Assessing the Effectiveness of Transnational Public and Private Policy Initiatives
Edited by Axel Marx, Jan Wouters, Glenn Rayp and Laura Beke
Chapter 4: Divided we stand: the European Parliament’s position on social trade in the post-Lisbon era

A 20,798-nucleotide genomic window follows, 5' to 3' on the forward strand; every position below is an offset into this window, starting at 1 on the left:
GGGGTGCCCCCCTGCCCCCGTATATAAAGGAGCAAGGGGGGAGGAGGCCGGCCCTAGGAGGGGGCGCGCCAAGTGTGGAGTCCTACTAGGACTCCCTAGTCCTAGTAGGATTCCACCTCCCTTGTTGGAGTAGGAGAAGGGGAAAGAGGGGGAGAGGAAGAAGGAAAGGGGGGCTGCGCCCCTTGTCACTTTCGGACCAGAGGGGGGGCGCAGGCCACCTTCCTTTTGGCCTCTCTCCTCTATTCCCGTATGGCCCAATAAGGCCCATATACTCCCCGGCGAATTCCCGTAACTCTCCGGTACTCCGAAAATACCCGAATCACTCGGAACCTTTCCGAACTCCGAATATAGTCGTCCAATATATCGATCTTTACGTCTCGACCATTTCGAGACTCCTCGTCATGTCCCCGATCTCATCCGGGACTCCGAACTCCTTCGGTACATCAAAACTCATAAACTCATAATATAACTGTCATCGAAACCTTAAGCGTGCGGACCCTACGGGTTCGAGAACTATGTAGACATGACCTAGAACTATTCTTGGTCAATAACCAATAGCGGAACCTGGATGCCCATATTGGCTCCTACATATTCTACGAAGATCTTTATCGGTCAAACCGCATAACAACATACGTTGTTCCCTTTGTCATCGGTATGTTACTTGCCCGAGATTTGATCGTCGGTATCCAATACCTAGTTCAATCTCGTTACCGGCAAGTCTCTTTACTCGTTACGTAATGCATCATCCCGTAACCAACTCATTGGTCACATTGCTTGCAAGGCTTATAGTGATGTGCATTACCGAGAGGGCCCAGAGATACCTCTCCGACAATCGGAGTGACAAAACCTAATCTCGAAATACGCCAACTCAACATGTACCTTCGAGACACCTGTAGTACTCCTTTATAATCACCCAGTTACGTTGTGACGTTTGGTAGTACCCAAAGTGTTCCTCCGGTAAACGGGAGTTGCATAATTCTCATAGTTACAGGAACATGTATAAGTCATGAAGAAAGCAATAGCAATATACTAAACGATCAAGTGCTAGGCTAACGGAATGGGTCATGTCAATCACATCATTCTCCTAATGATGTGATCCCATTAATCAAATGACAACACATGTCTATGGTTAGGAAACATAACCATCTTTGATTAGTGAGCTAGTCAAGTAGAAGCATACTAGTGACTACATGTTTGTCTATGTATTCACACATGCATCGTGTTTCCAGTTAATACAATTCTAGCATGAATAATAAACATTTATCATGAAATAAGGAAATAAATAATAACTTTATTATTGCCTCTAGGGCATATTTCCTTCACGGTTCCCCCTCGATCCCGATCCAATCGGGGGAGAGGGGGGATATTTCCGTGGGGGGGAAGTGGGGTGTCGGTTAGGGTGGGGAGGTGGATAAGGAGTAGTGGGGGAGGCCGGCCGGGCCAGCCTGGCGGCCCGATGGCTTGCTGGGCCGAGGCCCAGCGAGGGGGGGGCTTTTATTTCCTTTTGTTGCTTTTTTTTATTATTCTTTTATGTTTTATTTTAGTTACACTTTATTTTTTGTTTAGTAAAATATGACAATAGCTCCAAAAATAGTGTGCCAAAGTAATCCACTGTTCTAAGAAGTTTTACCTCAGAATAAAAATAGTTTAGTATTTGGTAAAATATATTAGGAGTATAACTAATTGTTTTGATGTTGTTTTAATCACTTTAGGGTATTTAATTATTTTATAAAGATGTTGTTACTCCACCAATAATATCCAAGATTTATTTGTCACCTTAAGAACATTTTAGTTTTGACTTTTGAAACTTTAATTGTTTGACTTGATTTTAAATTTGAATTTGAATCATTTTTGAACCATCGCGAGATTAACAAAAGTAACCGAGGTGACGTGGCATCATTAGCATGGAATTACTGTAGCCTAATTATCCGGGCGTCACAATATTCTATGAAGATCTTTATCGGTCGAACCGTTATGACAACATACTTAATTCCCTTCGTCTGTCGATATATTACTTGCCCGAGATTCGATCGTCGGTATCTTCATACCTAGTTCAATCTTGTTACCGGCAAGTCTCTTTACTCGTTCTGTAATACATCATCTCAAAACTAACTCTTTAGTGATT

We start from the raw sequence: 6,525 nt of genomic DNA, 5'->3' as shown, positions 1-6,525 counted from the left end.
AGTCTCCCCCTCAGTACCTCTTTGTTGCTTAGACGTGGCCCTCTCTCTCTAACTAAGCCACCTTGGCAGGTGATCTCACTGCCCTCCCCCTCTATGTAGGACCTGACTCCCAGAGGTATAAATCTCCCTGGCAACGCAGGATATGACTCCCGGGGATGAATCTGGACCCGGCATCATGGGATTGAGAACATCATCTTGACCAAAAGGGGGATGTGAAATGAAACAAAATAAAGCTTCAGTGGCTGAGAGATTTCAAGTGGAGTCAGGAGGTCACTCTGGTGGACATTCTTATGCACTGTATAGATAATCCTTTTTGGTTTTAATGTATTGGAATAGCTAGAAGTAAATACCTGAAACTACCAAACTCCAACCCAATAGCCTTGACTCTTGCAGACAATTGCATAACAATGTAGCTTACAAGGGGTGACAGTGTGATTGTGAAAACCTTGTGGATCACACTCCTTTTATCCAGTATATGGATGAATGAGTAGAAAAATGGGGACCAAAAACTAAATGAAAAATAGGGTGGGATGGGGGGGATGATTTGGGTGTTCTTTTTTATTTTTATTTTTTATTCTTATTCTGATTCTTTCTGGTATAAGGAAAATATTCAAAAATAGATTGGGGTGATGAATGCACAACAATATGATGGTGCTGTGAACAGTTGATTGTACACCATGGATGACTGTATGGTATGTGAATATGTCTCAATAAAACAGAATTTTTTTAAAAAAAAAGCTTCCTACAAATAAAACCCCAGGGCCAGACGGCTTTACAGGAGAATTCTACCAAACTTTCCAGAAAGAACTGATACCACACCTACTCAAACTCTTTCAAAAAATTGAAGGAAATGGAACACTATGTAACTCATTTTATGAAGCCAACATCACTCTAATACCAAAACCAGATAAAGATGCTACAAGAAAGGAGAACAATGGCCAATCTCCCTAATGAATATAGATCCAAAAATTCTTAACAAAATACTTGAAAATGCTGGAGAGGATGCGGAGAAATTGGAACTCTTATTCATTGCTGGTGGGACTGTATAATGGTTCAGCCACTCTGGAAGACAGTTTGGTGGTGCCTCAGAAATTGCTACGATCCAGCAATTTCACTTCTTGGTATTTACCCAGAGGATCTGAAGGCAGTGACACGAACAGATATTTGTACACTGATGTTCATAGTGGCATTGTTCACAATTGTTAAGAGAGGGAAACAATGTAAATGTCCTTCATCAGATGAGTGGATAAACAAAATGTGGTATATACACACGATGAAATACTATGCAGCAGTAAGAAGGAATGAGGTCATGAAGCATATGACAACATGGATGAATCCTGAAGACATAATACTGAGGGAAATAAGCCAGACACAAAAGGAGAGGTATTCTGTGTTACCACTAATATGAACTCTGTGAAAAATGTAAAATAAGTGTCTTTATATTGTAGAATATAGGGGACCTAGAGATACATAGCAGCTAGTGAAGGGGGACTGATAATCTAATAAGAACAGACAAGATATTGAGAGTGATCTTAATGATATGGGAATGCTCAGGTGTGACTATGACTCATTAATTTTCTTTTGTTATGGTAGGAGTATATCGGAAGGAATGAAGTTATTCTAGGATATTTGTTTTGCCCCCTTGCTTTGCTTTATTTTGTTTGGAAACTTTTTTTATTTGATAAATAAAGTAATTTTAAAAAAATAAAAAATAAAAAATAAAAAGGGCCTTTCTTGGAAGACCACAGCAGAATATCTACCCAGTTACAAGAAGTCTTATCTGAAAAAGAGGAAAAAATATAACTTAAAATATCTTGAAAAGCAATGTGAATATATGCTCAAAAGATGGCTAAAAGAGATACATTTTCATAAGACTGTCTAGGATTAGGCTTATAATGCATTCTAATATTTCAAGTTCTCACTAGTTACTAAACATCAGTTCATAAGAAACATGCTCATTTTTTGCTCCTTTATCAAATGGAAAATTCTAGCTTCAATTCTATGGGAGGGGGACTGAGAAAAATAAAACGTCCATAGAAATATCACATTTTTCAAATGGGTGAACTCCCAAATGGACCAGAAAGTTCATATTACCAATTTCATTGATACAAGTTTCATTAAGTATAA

Linking trade to social norms was a very controversial issue, especially in the 1990s (Waer, 1996, p. 25) and it remains so today. Also within the EU, linking social norms to trade (which we call ‘social trade’) has long been contested. Since the end of the 1990s, however, the EU has increasingly been seen as an international promoter of social norms, and the importance of the European Parliament (EP) in pushing this process forward has often been stressed (Orbie, Vos, & Taverniers, 2005; Waer, 1996). Already since the 1970s the EP has stood on the barricades for social trade (Orbie et al., 2005). It was even the driving force for taking up social norms in the World Trade Organization (WTO) (Waer, 1996), with resolutions in 1983 and 1986 asking for a provision in the GATT for members to expect the other three Core Labour Standards (CLS) (Charnovitz, 1987). Unilaterally it has also included social norms as part of the eligibility criteria for the Generalized System of Preferences Plus (GSP1). The fact that the EU eventually reached a common position on the inclusion of social norms in its trade policy is, among other things, the result of the ‘Sainjion report’ in 1994, which was requested by the EP and on the basis of which it called for a social clause in both the GATT/WTO context and in unilateral trade policies (Burgoon, 2004; European Parliament, 1994a, 1994b).
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